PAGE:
Republican state Representative Marion McClure of Tucson sponsored legislation and subsequent voted for the measure to place Proposition 102 on the ballot. Like Tim Bee, McClure, with her public declaration’s of “Christianity,” hoped the ballot measure would be the springboard to higher office, the Arizona Corporation Commission, especially after McClure’s half-assed effort to get a measure on the ballot, a watered down one to boot, dealing with payday loan businesses. As with Bee, the voters gave McClure the “voided” sign on her candidacy for the Commission on election day, November 4.

Arizona voters had several ballot measures to consider on November 4, most of which they gave their “thumbs down” in the polling booth to: extending the life of payday loan centers, check cashing businesses and auto title loans, saying no to Proposition 200; rewarding voters for not casting ballots (Proposition 105); providing legal protections for new home buyers (Proposition 201); a real estate transfer tax (Proposition 100); a pay raise to Arizona’s Legislators (Proposition 300) as well as a bond override in the Tucson Unified School District (Proposition 403).

Two other overrides for smaller school districts in Pima County were approved by their voters, as well as a ballot proposition, setting standards of cuisine for racing greyhounds at Tucson’s Greyhound Park and then there was Proposition 102, showing that greyhounds in Arizona will get better treatment in the eyes of the law than Gays and Lesbians will.

Proposition 102 was the proposed state constitutional amendment to define marriage as a union between one man and one woman and was defeated by Pima County voters but unfortunately, the other fourteen counties cast ballots and despite state law and court precedent, voters bought the lies and spin and approved the “wedge issue” from Karl Rove’s “political playbook by a 56% to 44% margin and in turn helped the Republicans, the primary supporters and sponsors of the proposition to gain two seats in Arizona’s state House of Representatives.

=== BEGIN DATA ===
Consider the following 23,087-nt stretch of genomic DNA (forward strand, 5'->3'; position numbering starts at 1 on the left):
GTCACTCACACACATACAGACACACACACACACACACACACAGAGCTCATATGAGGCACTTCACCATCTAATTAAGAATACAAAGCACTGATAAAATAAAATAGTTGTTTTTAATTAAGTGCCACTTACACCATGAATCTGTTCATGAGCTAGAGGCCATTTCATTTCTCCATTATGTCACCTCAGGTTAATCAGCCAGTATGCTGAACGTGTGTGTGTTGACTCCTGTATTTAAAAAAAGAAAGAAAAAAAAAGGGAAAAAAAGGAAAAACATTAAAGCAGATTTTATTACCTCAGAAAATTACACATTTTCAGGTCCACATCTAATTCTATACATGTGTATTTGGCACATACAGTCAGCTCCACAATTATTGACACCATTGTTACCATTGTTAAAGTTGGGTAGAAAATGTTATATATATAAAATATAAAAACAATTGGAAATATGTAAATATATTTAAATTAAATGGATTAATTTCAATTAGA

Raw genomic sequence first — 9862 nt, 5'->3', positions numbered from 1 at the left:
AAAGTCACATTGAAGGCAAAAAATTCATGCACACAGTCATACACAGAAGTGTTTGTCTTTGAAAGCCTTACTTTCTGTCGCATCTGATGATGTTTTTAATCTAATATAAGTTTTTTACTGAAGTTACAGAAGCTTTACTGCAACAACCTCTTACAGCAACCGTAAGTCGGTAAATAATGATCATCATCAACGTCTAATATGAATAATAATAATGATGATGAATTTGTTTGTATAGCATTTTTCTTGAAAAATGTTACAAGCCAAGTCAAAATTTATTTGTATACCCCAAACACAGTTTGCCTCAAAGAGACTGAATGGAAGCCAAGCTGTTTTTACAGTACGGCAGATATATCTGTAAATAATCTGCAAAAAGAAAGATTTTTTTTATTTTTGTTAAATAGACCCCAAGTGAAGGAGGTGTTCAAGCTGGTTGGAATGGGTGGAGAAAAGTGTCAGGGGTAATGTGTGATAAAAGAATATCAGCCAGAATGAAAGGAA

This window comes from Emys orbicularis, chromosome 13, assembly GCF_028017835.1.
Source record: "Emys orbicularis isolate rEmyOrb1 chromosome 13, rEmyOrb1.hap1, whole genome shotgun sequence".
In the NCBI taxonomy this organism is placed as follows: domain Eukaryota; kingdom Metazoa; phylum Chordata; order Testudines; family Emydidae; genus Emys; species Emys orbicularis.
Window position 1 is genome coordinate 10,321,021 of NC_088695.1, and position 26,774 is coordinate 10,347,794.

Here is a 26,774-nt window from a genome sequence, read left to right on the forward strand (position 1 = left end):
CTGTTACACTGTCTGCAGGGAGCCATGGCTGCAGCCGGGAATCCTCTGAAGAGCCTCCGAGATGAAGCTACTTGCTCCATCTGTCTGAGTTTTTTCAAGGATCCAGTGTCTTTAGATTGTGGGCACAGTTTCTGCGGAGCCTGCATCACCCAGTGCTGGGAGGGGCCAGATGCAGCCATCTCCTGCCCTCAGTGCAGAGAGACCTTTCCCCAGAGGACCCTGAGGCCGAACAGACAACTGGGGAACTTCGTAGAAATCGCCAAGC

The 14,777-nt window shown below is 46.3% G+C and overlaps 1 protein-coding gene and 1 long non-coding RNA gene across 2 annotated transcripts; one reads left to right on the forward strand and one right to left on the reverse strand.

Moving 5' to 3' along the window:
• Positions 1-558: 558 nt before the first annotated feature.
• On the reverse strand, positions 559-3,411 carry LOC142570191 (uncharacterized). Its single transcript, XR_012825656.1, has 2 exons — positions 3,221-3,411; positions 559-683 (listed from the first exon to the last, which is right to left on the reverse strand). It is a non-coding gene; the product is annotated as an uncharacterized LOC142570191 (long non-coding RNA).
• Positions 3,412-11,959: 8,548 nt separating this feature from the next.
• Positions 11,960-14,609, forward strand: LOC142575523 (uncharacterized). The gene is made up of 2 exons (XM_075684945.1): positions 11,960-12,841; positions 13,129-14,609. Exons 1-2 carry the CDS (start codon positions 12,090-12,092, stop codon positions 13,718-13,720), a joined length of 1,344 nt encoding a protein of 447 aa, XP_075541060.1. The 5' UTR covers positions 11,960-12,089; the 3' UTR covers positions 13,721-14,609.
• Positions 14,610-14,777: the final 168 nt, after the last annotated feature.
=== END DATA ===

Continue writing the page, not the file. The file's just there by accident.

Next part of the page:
Despite Proposition 102 and the lower turnout of voters in this election, Pima County is sending Democrats Manny Alvarez, Jorge Luis Garcia, Paula Aboud and Linda Lopez to the Arizona Senate, as well as Republican state Representative and Proposition 102 supporter, Jonathan Paton, who won his bid for the state’s upper chamber. For the Arizona House, Pima County is sending Democrats Pat Fleming, Nancy Young-Wright, Olivia Cajero-Bedford, Phil Lopes, Steve Farley, David Bradley, Daniel Patterson and Matt Heinz. Republicans Vic Williams, Frank Antenori and David Gowan were also elected.

On November’s ballot in Pima County, there were two contested elections for the Board of Supervisors (District 3 seat) as well as for County Attorney. Observer endorsed candidate Sharon Bronson, the Democratic Supervisor and incumbent, was easily reelected, as well as current County Attorney, Democrat Barbara LaWall who triumphed over her Republican and Green Party challengers.

1 comment:

Anonymous said...

It's a shame that people that have never had anything to do with the Payday Loan Industry have seen fit to act as God and determine what they think is best for others